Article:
May 5, 2008

BFC News (and in the news)

Bread for the City's spring newsletter is hitting mailboxes!

The feature article is called "Catching on to Nutrition," and it's about how BFC's food pantry is not just fighting poverty, but also taking major steps to improve the nutritional content of the groceries we distribute.
Ted Pringle, our food & clothing director, says: "We're trying to figure it out. There are a lot of options, but all of them are costly. When you talk about nutrition it's like going to Safeway versus going to Whole Foods. There's a big difference in price."
We also stuck an interesting fact box in there about how to figure out whether you're eating hidden trans fat... pretty sneaky stuff. Download the spring newsletter.

In other news, Bread for the City was in The Washington Post twice this weekend!

George Jones (our executive director) had an op-ed response to Council member David Catania's "Healthy DC" proposal, "Filling in The District's Gaps in Health Care." George is overwhelmingly positive about the proposal's plan to increase access to healthcare to low-income District residents, but cites a few concerns that he would like to see addressed, including a $250 penalty for those who don't participate. Read the full article.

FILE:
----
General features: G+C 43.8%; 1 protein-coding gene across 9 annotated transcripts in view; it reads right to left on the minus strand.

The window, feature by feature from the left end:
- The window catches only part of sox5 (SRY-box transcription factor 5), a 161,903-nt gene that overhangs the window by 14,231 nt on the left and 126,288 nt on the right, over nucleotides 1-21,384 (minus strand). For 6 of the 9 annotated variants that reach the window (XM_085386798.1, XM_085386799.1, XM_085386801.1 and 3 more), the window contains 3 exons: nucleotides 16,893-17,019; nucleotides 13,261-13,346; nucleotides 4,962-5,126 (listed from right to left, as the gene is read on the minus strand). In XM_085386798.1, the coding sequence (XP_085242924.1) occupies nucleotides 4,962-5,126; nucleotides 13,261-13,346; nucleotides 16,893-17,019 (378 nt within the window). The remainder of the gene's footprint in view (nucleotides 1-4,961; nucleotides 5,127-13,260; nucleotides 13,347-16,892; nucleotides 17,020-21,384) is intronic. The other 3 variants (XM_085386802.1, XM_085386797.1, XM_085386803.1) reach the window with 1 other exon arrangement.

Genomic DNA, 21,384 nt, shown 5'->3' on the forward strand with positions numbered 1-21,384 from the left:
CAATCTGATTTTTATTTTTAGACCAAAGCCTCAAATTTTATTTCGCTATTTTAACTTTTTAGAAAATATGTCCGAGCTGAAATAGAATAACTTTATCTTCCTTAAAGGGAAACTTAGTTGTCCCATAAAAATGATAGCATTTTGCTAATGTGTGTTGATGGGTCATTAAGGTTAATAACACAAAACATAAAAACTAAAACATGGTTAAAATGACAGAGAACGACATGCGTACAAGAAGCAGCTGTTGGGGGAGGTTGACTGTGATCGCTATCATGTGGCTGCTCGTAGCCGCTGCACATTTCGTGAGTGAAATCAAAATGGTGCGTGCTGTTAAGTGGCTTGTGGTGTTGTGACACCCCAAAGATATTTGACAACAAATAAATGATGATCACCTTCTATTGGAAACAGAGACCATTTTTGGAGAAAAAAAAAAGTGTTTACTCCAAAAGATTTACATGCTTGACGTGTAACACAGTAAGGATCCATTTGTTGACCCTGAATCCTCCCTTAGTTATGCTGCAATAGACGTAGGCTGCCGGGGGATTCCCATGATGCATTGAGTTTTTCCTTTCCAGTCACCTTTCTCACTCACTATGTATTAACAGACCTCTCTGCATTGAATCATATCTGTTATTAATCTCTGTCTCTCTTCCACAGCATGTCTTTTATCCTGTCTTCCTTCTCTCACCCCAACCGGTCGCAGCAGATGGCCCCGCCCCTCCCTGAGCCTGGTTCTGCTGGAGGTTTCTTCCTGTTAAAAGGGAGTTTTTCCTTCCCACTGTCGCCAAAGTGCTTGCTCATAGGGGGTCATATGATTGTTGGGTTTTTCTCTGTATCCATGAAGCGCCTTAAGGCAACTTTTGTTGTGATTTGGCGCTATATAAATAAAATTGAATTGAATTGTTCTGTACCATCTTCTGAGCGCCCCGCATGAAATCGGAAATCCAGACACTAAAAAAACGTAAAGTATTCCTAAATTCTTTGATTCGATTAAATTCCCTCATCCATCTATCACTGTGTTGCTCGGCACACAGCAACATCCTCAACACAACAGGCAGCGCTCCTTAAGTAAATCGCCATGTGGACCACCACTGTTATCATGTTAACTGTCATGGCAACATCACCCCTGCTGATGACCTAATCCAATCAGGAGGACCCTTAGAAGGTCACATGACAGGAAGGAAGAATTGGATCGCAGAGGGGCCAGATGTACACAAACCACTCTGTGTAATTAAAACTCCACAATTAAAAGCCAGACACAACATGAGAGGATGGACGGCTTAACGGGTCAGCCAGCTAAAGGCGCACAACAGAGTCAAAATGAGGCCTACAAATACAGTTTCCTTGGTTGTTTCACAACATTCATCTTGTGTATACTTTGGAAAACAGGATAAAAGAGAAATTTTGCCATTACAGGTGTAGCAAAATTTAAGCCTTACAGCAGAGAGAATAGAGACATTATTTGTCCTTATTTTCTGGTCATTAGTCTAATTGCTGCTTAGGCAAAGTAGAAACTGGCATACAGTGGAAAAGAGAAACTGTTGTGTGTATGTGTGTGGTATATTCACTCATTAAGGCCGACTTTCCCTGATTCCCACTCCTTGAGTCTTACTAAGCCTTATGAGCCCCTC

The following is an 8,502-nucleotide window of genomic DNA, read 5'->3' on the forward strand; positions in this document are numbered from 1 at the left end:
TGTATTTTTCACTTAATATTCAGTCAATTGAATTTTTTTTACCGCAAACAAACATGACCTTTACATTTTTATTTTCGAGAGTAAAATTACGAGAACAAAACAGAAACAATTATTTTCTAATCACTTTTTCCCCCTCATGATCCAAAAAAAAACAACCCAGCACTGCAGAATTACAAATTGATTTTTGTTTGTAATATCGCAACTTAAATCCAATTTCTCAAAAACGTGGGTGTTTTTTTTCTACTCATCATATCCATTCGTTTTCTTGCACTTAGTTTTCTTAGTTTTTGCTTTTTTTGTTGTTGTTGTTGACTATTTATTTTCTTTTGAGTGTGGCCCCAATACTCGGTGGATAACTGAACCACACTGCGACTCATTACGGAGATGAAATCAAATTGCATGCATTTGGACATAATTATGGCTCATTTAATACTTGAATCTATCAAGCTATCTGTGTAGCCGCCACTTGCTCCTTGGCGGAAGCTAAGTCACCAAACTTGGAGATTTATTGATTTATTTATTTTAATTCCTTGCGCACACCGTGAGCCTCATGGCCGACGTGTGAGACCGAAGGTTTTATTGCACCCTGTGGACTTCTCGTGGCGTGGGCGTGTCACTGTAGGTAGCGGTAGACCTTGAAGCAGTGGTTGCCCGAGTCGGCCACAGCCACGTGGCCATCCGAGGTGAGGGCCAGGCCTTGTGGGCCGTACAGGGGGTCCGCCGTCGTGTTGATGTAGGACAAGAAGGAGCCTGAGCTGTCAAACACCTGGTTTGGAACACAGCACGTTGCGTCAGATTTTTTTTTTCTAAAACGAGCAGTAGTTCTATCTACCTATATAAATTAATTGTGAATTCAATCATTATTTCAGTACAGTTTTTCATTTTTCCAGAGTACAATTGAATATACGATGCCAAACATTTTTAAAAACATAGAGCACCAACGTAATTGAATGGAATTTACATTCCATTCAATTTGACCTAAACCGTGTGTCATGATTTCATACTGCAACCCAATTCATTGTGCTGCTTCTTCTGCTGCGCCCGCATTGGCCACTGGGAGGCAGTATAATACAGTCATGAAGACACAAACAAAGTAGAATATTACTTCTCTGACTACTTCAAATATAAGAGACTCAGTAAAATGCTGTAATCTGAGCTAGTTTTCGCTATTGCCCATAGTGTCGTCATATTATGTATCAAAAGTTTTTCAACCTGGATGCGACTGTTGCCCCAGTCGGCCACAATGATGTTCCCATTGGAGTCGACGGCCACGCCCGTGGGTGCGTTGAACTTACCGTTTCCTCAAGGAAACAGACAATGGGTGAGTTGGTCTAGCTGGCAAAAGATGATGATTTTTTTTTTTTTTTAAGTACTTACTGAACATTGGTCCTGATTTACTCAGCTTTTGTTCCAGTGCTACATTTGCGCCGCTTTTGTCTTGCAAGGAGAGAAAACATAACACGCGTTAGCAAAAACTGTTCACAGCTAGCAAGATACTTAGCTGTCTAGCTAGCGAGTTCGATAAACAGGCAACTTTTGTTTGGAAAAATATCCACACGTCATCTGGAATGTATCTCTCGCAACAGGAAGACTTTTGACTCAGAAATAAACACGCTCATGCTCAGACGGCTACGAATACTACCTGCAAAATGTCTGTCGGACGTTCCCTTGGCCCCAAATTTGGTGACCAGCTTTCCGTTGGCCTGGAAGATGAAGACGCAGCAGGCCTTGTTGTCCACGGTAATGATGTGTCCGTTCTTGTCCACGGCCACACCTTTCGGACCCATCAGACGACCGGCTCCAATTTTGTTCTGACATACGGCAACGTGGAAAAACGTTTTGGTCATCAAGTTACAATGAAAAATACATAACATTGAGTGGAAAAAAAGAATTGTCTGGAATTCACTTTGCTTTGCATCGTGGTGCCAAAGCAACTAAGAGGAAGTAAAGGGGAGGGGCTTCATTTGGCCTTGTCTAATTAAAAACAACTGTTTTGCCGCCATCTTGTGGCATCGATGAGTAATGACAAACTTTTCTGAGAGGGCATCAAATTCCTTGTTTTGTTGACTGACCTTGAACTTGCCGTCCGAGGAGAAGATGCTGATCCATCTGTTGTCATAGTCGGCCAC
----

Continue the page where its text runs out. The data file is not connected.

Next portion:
Plus, BFC attorney Rebecca Lindhurst was quoted in the article "Fund Gives Tenants Little Relief."

The article states that: "The District's Department of Consumer and Regulatory Affairs has a lifeline for tenants living in dangerous conditions: a multimillion-dollar fund to repair buildings when owners refuse to do the work.

"But in a city vexed by dozens of distressed buildings, DCRA has rarely intervened. In the past three years, the agency spent $617,000 on repairs at neglected apartment buildings -- just 4 percent of the $16.5 million in the fund -- even while its inspectors chronicled rampant code violations at complexes across the city."

The article concludes:
"DCRA made a series of fixes, including replacing the hot water heater [at a building in NW]. But tenants' attorney Rebecca Lindhurst, with the nonprofit Bread for the City, said more work is needed. An entire ceiling is missing in one apartment, the heating system doesn't work, and the electricity is spotty, she said.
'What's the point of having a repair fund," she said, "if you don't use it for repairs?'" Read the full article.

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